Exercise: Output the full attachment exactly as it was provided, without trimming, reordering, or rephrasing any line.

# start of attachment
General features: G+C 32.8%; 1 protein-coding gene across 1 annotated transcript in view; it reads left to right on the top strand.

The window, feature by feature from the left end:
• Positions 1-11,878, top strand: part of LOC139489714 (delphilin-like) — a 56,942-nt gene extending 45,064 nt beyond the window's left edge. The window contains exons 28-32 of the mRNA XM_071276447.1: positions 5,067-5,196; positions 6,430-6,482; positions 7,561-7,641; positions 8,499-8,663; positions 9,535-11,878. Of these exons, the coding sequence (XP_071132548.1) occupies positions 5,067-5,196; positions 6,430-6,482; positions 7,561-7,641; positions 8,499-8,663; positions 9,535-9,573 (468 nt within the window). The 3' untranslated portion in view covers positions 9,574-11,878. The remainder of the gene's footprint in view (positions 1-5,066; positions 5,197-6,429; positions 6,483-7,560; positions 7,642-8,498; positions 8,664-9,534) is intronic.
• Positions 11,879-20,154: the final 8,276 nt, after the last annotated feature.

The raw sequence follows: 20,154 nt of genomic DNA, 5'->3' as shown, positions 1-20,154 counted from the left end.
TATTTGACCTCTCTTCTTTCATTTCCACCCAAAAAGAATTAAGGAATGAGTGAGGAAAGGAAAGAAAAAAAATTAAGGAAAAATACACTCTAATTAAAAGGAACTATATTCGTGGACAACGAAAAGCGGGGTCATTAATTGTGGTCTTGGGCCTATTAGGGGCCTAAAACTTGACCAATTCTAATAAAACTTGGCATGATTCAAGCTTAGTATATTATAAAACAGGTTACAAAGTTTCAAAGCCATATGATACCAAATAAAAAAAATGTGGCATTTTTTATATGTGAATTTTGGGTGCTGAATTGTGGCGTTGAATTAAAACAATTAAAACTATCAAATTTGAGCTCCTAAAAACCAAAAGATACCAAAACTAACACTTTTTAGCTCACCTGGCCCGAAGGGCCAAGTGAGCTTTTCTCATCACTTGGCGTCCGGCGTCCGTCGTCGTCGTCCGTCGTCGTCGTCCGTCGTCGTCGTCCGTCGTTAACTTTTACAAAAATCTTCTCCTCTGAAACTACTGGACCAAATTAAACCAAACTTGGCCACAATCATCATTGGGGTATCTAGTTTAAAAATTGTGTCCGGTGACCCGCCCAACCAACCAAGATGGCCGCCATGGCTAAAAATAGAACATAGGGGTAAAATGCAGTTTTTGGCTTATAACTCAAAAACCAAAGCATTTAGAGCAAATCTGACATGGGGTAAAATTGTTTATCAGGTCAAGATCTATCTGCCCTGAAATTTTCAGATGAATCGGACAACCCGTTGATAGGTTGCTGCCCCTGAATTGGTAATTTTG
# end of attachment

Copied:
General features: G+C 32.8%; 1 protein-coding gene across 1 annotated transcript in view; it reads left to right on the top strand.

The window, feature by feature from the left end:
• Positions 1-11,878, top strand: part of LOC139489714 (delphilin-like) — a 56,942-nt gene extending 45,064 nt beyond the window's left edge. The window contains exons 28-32 of the mRNA XM_071276447.1: positions 5,067-5,196; positions 6,430-6,482; positions 7,561-7,641; positions 8,499-8,663; positions 9,535-11,878. Of these exons, the coding sequence (XP_071132548.1) occupies positions 5,067-5,196; positions 6,430-6,482; positions 7,561-7,641; positions 8,499-8,663; positions 9,535-9,573 (468 nt within the window). The 3' untranslated portion in view covers positions 9,574-11,878. The remainder of the gene's footprint in view (positions 1-5,066; positions 5,197-6,429; positions 6,483-7,560; positions 7,642-8,498; positions 8,664-9,534) is intronic.
• Positions 11,879-20,154: the final 8,276 nt, after the last annotated feature.

The raw sequence follows: 20,154 nt of genomic DNA, 5'->3' as shown, positions 1-20,154 counted from the left end.
TATTTGACCTCTCTTCTTTCATTTCCACCCAAAAAGAATTAAGGAATGAGTGAGGAAAGGAAAGAAAAAAAATTAAGGAAAAATACACTCTAATTAAAAGGAACTATATTCGTGGACAACGAAAAGCGGGGTCATTAATTGTGGTCTTGGGCCTATTAGGGGCCTAAAACTTGACCAATTCTAATAAAACTTGGCATGATTCAAGCTTAGTATATTATAAAACAGGTTACAAAGTTTCAAAGCCATATGATACCAAATAAAAAAAATGTGGCATTTTTTATATGTGAATTTTGGGTGCTGAATTGTGGCGTTGAATTAAAACAATTAAAACTATCAAATTTGAGCTCCTAAAAACCAAAAGATACCAAAACTAACACTTTTTAGCTCACCTGGCCCGAAGGGCCAAGTGAGCTTTTCTCATCACTTGGCGTCCGGCGTCCGTCGTCGTCGTCCGTCGTCGTCGTCCGTCGTCGTCGTCCGTCGTTAACTTTTACAAAAATCTTCTCCTCTGAAACTACTGGACCAAATTAAACCAAACTTGGCCACAATCATCATTGGGGTATCTAGTTTAAAAATTGTGTCCGGTGACCCGCCCAACCAACCAAGATGGCCGCCATGGCTAAAAATAGAACATAGGGGTAAAATGCAGTTTTTGGCTTATAACTCAAAAACCAAAGCATTTAGAGCAAATCTGACATGGGGTAAAATTGTTTATCAGGTCAAGATCTATCTGCCCTGAAATTTTCAGATGAATCGGACAACCCGTTGATAGGTTGCTGCCCCTGAATTGGTAATTTTG